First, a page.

A Trek to Gocta Falls in Northern Peru
By Peter Sacco
Maybe it was the unusual ‘family vacations’ that got to me when I was a kid. Those not-so-rare occasions when my dad would stuff our old Plymouth Voyager with camping gear and oversized backpacks, and we would drive off in search of a forlorn piece of wilderness. Isle Royal National Park, the Adirondacks, if it was within a days drive it was fair game. What followed was the heat of a campfire, the splash of small-mouth bass, freeze-dried meals, mosquito bites, and a sore back.
So maybe it wasn’t complete coincidence when I found myself peering across a deep valley at a distinct white line creasing down a distant cliff face. I was 19 years old, wore a dirty red REI backpack, and was looking for something. Seclusion, confidence, serenity, a connection to the past; I may never know.
I spat dust out of my mouth and clutched my grumbling stomach. My newfound friends had stopped too, a Japanese wayfarer who went by Kuny, and Kerri and Crystal, two intrepid Canadians. Kuny told me that if he stopped traveling and went back to Japan his girlfriend would force him to marry her. Kerri and Crystal were like me; searching, though I understood the ambiguity of their quest.
The night before had been characterized by bad chicken and worse coffee, and Kuny and I were feeling the affects. A sleepless night on a crusty hostel cot followed by a foodless morning, and we were ill prepared for the rugged 22-kilometer hike to Gocta Falls.
So the four of us stood upon the crest of an arid dirt ridge, each of us deep in thought, each wondering how we were going to reach the distant streak of white. The straps on my backpack dug into my shoulders. We had been walking all morning, mostly uphill, and we still had a long way to go.
There was an easier way, but we were young and strong and running out of money, so we had scoffed at the tour vans that had driven by earlier that morning. Besides, who wants to spend 60 soles (roughly $22) on a guide and van? Shouldn’t real travelers embrace the adventure of the road? I have never been so disheartened when hitchhiking failed.
Off the Beaten Path
Peru is a sanctuary for adventurers. Destinations such as Machu Pichu, Cuzco, and the Nazca Lines have drawn travelers for decades, but now these iconic sites are overcrowded and overpriced. For those of us who want to escape the throngs of tourists and relentless taxi drivers, it is time to think outside the Gringo Trail.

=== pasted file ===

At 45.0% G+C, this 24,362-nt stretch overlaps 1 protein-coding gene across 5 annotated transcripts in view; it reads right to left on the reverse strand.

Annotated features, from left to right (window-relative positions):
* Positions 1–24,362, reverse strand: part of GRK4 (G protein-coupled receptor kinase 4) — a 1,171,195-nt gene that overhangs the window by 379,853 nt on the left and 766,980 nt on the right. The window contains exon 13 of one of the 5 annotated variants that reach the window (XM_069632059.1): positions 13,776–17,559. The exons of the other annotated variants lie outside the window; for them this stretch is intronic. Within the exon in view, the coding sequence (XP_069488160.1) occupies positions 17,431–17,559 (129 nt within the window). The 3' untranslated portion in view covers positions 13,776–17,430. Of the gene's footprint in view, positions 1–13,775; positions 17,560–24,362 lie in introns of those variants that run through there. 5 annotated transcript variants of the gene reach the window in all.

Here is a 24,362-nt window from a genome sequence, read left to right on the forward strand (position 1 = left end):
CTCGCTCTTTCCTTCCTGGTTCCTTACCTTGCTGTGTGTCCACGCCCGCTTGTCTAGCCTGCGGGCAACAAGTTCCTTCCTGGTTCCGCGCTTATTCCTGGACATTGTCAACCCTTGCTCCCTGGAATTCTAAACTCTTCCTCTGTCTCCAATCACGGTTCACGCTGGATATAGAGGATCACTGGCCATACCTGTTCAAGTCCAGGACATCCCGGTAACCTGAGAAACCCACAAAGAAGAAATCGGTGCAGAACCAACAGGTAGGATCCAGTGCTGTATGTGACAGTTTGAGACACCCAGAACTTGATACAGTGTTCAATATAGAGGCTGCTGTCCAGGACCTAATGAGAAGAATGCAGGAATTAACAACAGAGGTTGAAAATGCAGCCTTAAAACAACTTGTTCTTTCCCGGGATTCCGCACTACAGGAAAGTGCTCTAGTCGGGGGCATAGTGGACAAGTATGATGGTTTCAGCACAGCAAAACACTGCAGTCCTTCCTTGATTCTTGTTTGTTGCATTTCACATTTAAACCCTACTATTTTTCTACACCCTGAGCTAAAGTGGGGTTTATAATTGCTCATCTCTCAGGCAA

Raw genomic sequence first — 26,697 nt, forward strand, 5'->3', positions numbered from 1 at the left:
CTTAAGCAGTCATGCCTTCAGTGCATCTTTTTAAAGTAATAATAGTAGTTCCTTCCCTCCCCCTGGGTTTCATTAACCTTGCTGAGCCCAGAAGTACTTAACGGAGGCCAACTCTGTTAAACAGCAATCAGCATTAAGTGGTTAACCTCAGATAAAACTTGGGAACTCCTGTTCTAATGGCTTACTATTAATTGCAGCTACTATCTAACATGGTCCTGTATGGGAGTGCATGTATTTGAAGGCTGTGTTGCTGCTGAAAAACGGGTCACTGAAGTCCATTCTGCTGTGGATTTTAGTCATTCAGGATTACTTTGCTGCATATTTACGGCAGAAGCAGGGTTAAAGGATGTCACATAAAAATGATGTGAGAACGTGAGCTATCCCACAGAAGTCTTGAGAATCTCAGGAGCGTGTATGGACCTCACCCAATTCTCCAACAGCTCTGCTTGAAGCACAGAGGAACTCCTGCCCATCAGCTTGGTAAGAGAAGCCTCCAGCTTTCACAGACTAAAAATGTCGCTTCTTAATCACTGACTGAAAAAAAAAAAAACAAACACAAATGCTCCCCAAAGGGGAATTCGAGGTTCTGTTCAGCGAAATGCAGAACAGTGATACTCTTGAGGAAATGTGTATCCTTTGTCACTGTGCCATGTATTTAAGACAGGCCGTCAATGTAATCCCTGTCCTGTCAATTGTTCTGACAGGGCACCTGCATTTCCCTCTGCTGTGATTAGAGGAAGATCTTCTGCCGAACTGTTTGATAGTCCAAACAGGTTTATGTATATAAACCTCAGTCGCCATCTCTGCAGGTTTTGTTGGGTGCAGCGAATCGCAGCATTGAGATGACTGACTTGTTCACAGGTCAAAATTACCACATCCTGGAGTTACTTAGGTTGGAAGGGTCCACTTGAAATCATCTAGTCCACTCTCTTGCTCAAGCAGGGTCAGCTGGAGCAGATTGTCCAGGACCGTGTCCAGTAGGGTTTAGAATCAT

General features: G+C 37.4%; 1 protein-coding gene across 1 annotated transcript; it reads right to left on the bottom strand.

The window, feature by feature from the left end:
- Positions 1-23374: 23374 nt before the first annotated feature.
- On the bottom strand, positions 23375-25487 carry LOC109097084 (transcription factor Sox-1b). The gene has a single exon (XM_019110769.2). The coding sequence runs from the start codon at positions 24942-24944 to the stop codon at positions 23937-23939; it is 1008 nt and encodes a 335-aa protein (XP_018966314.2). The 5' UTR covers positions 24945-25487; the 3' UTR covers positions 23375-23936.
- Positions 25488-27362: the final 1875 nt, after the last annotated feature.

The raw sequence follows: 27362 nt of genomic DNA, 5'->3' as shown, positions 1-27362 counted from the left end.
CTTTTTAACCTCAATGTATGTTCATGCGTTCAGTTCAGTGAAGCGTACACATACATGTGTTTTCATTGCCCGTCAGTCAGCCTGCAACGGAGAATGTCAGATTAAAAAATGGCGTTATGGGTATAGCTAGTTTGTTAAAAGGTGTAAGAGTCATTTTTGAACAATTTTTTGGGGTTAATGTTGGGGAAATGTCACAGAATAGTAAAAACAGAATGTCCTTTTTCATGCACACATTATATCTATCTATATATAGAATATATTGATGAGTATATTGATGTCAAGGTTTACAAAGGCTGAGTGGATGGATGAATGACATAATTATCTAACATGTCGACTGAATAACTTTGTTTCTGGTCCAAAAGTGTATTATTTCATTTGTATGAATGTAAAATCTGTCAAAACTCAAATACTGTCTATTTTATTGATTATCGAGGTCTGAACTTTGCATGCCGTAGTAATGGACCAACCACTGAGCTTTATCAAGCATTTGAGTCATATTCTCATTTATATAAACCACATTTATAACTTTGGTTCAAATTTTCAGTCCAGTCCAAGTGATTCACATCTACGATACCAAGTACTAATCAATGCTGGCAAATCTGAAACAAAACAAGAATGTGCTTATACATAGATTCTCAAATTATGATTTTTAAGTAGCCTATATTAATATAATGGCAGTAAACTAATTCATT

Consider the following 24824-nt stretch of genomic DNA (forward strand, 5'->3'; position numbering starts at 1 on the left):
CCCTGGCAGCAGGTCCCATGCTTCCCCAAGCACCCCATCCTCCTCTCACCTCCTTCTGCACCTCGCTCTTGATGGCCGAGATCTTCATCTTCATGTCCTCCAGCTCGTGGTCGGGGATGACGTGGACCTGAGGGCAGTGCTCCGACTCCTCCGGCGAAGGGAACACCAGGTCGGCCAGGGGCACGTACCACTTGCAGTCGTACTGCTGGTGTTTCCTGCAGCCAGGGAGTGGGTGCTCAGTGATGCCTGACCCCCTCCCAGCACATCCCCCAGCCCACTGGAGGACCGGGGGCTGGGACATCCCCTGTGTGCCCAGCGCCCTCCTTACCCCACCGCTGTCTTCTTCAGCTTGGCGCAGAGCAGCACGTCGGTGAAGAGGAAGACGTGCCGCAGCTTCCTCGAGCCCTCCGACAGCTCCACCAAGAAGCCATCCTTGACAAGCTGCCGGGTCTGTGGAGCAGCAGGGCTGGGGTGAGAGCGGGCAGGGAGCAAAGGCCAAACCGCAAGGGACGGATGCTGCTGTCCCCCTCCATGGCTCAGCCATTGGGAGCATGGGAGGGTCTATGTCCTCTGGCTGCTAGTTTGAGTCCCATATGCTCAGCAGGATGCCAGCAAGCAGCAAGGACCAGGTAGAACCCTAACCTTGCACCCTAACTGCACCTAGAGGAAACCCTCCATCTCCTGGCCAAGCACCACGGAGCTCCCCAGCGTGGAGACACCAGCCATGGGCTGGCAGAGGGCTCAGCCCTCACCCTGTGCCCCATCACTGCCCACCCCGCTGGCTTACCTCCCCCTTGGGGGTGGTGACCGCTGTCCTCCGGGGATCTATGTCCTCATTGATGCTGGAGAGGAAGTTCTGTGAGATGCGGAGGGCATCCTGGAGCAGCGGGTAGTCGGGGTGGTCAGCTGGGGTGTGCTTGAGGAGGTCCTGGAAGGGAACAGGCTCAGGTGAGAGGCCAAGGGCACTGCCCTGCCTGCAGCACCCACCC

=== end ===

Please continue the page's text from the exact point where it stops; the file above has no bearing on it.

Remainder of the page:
The Northern half of Peru offers travelers an authentic cultural experience unpolluted by extensive tourism, along with dozens of spectacular ruins and natural wonders. Defined by 3 distinct climates and terrains, Northern Peru exhibits the parched Pacific Coast, the rugged Andean slopes, and the languid Amazon Basin.
Gocta Falls straddles the void between the towering Andes Mountains and lush Amazon rainforest, and offers one of the most worlds most sublime spectacles. Though the climate is tropical and the jungle dense, the cataracts are still 2,000 meters above sea level. The rainforest is winning the territorial battle in the countryside, and dense cloud forests blanket the Andean foothills. However, go much farther East and you’ll be hard pressed to find anything taller than the surrounding Platonia trees.
Plummeting for a lengthy 771 meters, Gocta’s rank amongst the world’s loftiest waterfalls is in constant contention; the falls have been ranked everywhere from third to fifteenth highest in the world. Lonely Planet cites Gocta as the third highest waterfall on earth, and since it is by your Lonely Planet Guide that you will likely eat, sleep and breathe, we will endorse their estimation.
How to get there
The trek to Gocta Falls doesn’t need to be defined by sunburns and puffy blisters. Like most other tourist destinations throughout Peru, this cascade is promoted by local communities and tour-operators, which lead a steady stream of guided excursions to the falls.
Gocta Falls is surrounded by vast stretches of undeveloped and unmarked cloud forest in nearly all directions. However making the trip without a guide is a viable option for strong hikers as the path to the cataracts is fairly well maintained. For those who prefer a narrative of the surrounding verdant and diverse ecosystem, signing on with a tour is a good idea.